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Johnson City faces more flooding

By Lyndsey Price, lprice@wcyb.com
Published On: Aug 12 2013 04:34:08 PM CDT
Updated On: Aug 11 2013 04:30:06 PM CDT
johnson city flooding
JOHNSON CITY, Tenn. -

Saturday’s heavy rain caused problems for people in Johnson City and some signs of the high water can still be seen.

Heavy rain caused the flooding in Johnson City in no time covering streets like South Austin Springs Road. "When you're home you have to stay here. You can't get out or anything because the roads are flooded on both ways," says Frank Hamilton, who lives near the road.

Hamilton lives in the Austin Springs Terrace Apartments, and he says this year the flooding has been the worst he's ever seen. "Some cars do get submerged underwater around the corner over there, but you do need to watch for water. Everybody moves their car over here when there's going to be a real bad rain," adds Hamilton.

Hamilton tells us sometimes the water can get up to the air conditioning units. "It gets way above the units and they'll have to end up cutting it off or blowing a fuse inside the house. This happens on the regular when it rains," says Hamilton.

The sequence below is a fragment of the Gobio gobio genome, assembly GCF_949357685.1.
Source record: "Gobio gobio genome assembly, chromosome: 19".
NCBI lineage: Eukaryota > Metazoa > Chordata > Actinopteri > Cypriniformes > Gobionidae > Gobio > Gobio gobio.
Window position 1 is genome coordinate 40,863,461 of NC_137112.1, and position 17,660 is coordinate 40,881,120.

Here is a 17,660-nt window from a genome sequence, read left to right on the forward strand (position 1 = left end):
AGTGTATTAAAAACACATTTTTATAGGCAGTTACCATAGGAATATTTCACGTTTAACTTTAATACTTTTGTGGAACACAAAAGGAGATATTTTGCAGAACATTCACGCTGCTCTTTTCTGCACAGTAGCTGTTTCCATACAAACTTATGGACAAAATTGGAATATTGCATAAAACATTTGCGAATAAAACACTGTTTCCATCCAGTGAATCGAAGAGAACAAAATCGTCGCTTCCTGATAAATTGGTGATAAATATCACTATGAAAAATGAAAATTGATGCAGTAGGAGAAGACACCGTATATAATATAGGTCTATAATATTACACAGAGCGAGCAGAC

Off Garden Drive the situation was the same -- the water was standing in the parking lot and overflowed onto the grass, even onto some porches. "It took about an hour for it to get up to my porch, but just to get up to the curb in the parking lot took about maybe 15 or 20 minutes," says Matthew Schultz.

Schultz lives off Garden Drive and he tells us flooding isn't unusual for downtown Johnson City. "All of downtown Johnson City is just a pit. All that water just rushes in from the higher ground," says Schultz.

Schultz tells us this time they were lucky. "It got right to the edge on the front and back porch. Very lucky. Last year it got in a little bit," adds Schultz.

Meanwhile, Hamilton has a warning for everyone: "Don't underestimate the water, because it will sweep a car away," he said. "It's real dangerous."

Both men we spoke with say every time it rains they keep a close eye on the rising water to make sure it doesn't get to their homes or cars.